This article is devoted to törü—law of the ancient Turks, which later became one of the sources of medieval Mongol law and, eventually, integral to the legal system of the Mongol Empire ruled by Chinggis Khan and his descendants. The post-imperial Chinggisids used törü as a means to reinforce their legitimacy among their Turkic subjects as a ‘privatised’ right to interpret and even create törü regulations. At the same time their Mongolian neighbours used törü mostly as a political (rather than legal) category and did not obtain a monopoly for it, as törü in Mongolia was interpreted as an attribute of supreme power, even when it spread beyond the descendants of Chinggis Khan.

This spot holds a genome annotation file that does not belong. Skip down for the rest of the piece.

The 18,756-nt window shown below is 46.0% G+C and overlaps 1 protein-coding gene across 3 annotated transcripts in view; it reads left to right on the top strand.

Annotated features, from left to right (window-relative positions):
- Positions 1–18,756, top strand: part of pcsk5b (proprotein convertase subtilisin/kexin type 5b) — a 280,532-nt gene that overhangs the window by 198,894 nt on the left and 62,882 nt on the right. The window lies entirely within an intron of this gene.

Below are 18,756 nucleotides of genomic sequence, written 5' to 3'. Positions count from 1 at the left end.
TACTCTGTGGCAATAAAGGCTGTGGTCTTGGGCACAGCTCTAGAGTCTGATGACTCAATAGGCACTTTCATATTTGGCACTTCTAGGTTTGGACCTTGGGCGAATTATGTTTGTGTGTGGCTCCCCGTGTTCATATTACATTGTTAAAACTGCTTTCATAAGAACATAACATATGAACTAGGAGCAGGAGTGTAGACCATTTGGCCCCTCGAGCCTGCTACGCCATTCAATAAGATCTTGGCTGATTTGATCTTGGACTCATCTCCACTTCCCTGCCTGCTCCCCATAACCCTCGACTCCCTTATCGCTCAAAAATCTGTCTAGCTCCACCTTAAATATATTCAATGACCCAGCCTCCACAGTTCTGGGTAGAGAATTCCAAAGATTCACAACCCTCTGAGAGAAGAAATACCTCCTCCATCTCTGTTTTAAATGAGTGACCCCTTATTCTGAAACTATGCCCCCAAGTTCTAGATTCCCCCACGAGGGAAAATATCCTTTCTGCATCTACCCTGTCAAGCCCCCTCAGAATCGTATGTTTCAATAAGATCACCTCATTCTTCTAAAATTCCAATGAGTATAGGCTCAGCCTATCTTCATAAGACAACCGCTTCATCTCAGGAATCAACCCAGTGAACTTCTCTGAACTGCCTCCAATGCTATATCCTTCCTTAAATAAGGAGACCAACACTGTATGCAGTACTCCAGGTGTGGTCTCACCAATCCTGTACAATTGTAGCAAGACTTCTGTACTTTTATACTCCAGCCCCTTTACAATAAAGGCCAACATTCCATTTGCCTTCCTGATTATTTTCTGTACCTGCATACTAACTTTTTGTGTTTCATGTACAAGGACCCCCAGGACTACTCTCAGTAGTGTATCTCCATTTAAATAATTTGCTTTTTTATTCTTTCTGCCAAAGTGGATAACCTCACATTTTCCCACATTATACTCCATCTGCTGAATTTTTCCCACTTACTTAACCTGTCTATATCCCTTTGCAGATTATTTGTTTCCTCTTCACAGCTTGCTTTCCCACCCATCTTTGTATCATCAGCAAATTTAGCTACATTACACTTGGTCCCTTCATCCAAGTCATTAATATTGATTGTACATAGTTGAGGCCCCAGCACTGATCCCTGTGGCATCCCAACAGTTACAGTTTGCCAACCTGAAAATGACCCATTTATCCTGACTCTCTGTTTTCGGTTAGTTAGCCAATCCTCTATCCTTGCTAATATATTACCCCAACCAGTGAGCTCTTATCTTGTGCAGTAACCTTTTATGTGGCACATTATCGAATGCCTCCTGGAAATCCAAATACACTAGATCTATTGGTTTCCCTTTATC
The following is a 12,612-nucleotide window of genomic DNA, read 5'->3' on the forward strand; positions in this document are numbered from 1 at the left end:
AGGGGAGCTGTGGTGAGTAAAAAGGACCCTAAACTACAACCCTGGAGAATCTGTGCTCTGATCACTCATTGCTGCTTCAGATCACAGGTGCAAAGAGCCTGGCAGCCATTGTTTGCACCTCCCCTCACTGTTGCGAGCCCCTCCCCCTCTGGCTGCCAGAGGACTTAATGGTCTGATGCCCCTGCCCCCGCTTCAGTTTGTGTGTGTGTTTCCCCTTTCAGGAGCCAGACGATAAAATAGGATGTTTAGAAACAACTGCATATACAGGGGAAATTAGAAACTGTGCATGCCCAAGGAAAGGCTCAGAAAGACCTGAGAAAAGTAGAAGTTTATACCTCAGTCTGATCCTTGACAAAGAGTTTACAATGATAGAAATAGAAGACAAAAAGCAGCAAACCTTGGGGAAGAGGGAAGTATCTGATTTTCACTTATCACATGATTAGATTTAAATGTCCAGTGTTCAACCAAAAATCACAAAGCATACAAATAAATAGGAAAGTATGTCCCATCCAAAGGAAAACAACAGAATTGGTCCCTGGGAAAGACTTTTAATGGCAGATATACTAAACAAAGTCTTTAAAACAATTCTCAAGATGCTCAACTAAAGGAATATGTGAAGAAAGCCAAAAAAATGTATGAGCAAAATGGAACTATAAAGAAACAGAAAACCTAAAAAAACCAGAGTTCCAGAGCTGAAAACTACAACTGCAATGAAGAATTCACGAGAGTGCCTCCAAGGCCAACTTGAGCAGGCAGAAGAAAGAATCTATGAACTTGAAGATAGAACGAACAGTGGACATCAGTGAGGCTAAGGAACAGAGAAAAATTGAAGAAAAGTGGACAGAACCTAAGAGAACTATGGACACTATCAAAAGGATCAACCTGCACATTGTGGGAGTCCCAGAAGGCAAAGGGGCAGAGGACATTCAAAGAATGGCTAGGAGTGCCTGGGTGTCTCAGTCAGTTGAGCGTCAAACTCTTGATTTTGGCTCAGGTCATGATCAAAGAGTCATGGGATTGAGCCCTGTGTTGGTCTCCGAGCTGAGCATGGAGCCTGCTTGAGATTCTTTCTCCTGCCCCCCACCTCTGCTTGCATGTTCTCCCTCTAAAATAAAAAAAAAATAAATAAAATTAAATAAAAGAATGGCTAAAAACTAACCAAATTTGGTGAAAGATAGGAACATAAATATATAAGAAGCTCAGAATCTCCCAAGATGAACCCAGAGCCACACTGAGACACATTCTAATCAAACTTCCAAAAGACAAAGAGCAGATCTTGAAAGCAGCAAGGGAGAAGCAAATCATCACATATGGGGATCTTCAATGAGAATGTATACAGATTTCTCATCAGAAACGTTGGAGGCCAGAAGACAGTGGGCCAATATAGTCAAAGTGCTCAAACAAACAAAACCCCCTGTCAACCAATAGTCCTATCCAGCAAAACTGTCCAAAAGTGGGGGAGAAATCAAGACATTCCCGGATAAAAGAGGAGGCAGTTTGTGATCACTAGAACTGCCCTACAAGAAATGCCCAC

Mikhail Speranskiy, an outstanding Russian statesman and legislator of the first half of the 19th century, was Governor-General of Siberia from 1819 to 1821. The main result of this moment in his career was the government reform in Asiatic Russia as well as the formulation in 1822 of a set of codes – rules and regulations – for Siberia and its peoples. Speranskiy tried to incorporate his theories on state and law into these codifications. One of these codes was the Rules on the Siberian Kirghiz which provided for a reform of the government system of the Kazakhs (‘Kirghiz’ in the Russian pre-revolutionary tradition) of the Middle Horde, who were under the control of Siberian regional authorities. The Middle Horde became a place where Speranskiy could experiment with his ideas. Previous researchers have paid more attention to the consequences of the promulgation of the ‘Rules on the Siberian Kirghiz’ for the later history of Kazakhstan. This paper clarifies which specific ideas of Speranskiy on state and law the Rules on the Siberian Kirghiz reflect, and answers the question of whether they had practical importance. A substantial part of the ‘Rules on the Siberian Kirghiz’ was, in fact, ineffective and would not be used in practice because of Speranskiy’s lack of knowledge of the Kazakhs, and his underrating of their political and legal level. At the same time, the authority of Speranskiy in 19th century Russia as legislator and reformer was so high that his Rules on the Siberian Kirghiz remained in force until the 1860’s, when the next substantial administrative reforms of the Kazakh steppe took place.